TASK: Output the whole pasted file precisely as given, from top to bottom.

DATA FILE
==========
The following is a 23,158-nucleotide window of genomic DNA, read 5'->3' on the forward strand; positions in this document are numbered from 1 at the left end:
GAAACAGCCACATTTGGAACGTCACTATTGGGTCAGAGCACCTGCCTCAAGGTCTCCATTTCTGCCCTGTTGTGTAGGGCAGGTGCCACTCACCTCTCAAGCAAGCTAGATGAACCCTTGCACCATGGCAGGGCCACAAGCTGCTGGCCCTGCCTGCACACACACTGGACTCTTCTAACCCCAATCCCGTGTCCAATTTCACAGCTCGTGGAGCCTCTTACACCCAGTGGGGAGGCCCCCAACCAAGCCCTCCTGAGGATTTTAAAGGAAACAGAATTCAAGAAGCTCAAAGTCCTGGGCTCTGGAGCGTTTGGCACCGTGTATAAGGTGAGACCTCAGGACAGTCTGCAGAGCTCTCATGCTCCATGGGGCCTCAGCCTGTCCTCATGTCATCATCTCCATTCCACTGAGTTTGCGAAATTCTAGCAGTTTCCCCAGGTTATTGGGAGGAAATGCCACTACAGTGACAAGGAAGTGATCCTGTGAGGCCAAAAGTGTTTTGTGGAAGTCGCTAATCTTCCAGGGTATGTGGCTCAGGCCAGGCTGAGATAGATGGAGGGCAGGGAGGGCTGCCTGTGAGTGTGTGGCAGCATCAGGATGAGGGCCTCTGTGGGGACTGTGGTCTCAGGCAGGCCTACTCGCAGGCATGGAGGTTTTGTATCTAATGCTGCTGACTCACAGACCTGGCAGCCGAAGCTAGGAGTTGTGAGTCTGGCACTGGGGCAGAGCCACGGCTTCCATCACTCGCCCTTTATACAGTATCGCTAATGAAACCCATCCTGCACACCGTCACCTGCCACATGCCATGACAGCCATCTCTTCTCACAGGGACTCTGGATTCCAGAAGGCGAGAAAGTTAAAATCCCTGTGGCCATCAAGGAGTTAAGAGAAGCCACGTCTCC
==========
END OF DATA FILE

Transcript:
The following is a 23,158-nucleotide window of genomic DNA, read 5'->3' on the forward strand; positions in this document are numbered from 1 at the left end:
GAAACAGCCACATTTGGAACGTCACTATTGGGTCAGAGCACCTGCCTCAAGGTCTCCATTTCTGCCCTGTTGTGTAGGGCAGGTGCCACTCACCTCTCAAGCAAGCTAGATGAACCCTTGCACCATGGCAGGGCCACAAGCTGCTGGCCCTGCCTGCACACACACTGGACTCTTCTAACCCCAATCCCGTGTCCAATTTCACAGCTCGTGGAGCCTCTTACACCCAGTGGGGAGGCCCCCAACCAAGCCCTCCTGAGGATTTTAAAGGAAACAGAATTCAAGAAGCTCAAAGTCCTGGGCTCTGGAGCGTTTGGCACCGTGTATAAGGTGAGACCTCAGGACAGTCTGCAGAGCTCTCATGCTCCATGGGGCCTCAGCCTGTCCTCATGTCATCATCTCCATTCCACTGAGTTTGCGAAATTCTAGCAGTTTCCCCAGGTTATTGGGAGGAAATGCCACTACAGTGACAAGGAAGTGATCCTGTGAGGCCAAAAGTGTTTTGTGGAAGTCGCTAATCTTCCAGGGTATGTGGCTCAGGCCAGGCTGAGATAGATGGAGGGCAGGGAGGGCTGCCTGTGAGTGTGTGGCAGCATCAGGATGAGGGCCTCTGTGGGGACTGTGGTCTCAGGCAGGCCTACTCGCAGGCATGGAGGTTTTGTATCTAATGCTGCTGACTCACAGACCTGGCAGCCGAAGCTAGGAGTTGTGAGTCTGGCACTGGGGCAGAGCCACGGCTTCCATCACTCGCCCTTTATACAGTATCGCTAATGAAACCCATCCTGCACACCGTCACCTGCCACATGCCATGACAGCCATCTCTTCTCACAGGGACTCTGGATTCCAGAAGGCGAGAAAGTTAAAATCCCTGTGGCCATCAAGGAGTTAAGAGAAGCCACGTCTCC